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53 Axelrod Axelrod 1984: The Evolution of Cooperation –Évolution des stratégies dans le dilemme du prisonnier itéré; –Stratégie gagnante: TIT-FOR-TAT Critiques: –On connaissait déjà le folk theorem… –Trop demphase sur TIT-FOR-TAT; Binmore 1998: « The folk theorem of game theory proved by several authors simultaneously in the early fifties … describes in precise detail all of the outcomes of a repeated game that can be sustained as equilibria. [Axelrod] did us the service of focusing our attention on the importance of evolution in selecting an equilibrium from the infinitude of possibilities whose existence is demonstrated by the folk theorem. » Axelrod 1984: The Evolution of Cooperation –Évolution des stratégies dans le dilemme du prisonnier itéré; –Stratégie gagnante: TIT-FOR-TAT Critiques: –On connaissait déjà le folk theorem… –Trop demphase sur TIT-FOR-TAT; Binmore 1998: « The folk theorem of game theory proved by several authors simultaneously in the early fifties … describes in precise detail all of the outcomes of a repeated game that can be sustained as equilibria. [Axelrod] did us the service of focusing our attention on the importance of evolution in selecting an equilibrium from the infinitude of possibilities whose existence is demonstrated by the folk theorem. »

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54 Rationality & Evolution 1 Two Optimizing Processes 2 Isomorphism 2.1 Sex and Fairness Rationality as (economic) game theory 2.2 Evolution as evolutionary game theory Biological evolutionary game theory Economic evolutionary game theory 2.3 Evolutionary Generalism 2.4 Why isomorphism is important 3 Differences 3.1 Symmetry 3.2 Dominated Strategies 3.3 Actual Fitness and Intended Outcomes 4 Simulations and multi-level models 4.1 Axelrod 4.2 A methodology: Multi-level modeling 4.3 Computational Differences 5 Normativity 5.1 Normative Rationality vs. Descriptive Evolution 5.2 What are the prospects for convergence? 1 Two Optimizing Processes 2 Isomorphism 2.1 Sex and Fairness Rationality as (economic) game theory 2.2 Evolution as evolutionary game theory Biological evolutionary game theory Economic evolutionary game theory 2.3 Evolutionary Generalism 2.4 Why isomorphism is important 3 Differences 3.1 Symmetry 3.2 Dominated Strategies 3.3 Actual Fitness and Intended Outcomes 4 Simulations and multi-level models 4.1 Axelrod 4.2 A methodology: Multi-level modeling 4.3 Computational Differences 5 Normativity 5.1 Normative Rationality vs. Descriptive Evolution 5.2 What are the prospects for convergence?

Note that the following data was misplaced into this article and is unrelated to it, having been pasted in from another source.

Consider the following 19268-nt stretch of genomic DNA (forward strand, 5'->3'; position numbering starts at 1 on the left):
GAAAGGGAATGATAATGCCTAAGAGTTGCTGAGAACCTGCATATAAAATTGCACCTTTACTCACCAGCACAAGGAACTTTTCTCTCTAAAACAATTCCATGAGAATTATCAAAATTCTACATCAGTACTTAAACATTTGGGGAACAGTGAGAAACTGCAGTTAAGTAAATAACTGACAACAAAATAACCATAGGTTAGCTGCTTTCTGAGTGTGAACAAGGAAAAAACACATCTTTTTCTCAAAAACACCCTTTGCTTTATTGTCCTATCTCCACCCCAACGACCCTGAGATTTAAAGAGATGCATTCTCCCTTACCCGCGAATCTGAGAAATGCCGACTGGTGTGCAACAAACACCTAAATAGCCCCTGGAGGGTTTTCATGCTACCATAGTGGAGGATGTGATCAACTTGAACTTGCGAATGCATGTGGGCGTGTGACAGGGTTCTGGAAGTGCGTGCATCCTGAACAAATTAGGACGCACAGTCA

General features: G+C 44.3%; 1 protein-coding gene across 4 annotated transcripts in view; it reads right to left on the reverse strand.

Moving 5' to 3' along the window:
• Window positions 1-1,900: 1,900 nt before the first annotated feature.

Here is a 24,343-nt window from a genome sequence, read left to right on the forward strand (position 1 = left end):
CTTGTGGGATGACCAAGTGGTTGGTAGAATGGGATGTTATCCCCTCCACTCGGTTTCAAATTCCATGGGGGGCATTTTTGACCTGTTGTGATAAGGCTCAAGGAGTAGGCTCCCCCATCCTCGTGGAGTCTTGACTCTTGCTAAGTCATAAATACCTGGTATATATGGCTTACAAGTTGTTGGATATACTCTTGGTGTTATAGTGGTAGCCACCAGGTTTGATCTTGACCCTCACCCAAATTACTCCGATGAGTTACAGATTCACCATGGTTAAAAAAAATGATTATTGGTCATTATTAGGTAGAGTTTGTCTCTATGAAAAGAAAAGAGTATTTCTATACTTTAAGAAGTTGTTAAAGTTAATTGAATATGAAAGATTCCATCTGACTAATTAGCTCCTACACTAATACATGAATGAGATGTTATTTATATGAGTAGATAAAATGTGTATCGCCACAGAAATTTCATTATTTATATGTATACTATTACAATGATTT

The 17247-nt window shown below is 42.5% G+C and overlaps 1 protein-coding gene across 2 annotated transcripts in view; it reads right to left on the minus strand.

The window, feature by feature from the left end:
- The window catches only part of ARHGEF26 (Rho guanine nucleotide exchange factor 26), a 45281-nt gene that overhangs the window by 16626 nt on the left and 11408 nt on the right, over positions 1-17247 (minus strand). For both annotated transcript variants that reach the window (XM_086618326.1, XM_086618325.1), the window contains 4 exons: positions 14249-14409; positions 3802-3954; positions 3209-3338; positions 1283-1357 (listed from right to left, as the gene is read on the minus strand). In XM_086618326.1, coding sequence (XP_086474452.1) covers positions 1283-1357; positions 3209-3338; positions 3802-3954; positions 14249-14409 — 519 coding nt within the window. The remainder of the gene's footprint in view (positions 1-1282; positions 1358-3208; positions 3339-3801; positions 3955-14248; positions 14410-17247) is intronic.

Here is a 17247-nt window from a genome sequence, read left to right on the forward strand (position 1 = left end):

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55 Évolution et rationalité « Stepping back, it is obvious that the complete picture must include both; evolution has historically produced some rational agents. So the question arises, how might one model the interaction between evolution and rationality? Given the difference in time scales of the two processes, a natural way to approach the relation of rationality and evolution is by a two level model.» (p. 18) « Stepping back, it is obvious that the complete picture must include both; evolution has historically produced some rational agents. So the question arises, how might one model the interaction between evolution and rationality? Given the difference in time scales of the two processes, a natural way to approach the relation of rationality and evolution is by a two level model.» (p. 18)

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56 Exemple de modélisation multi- niveau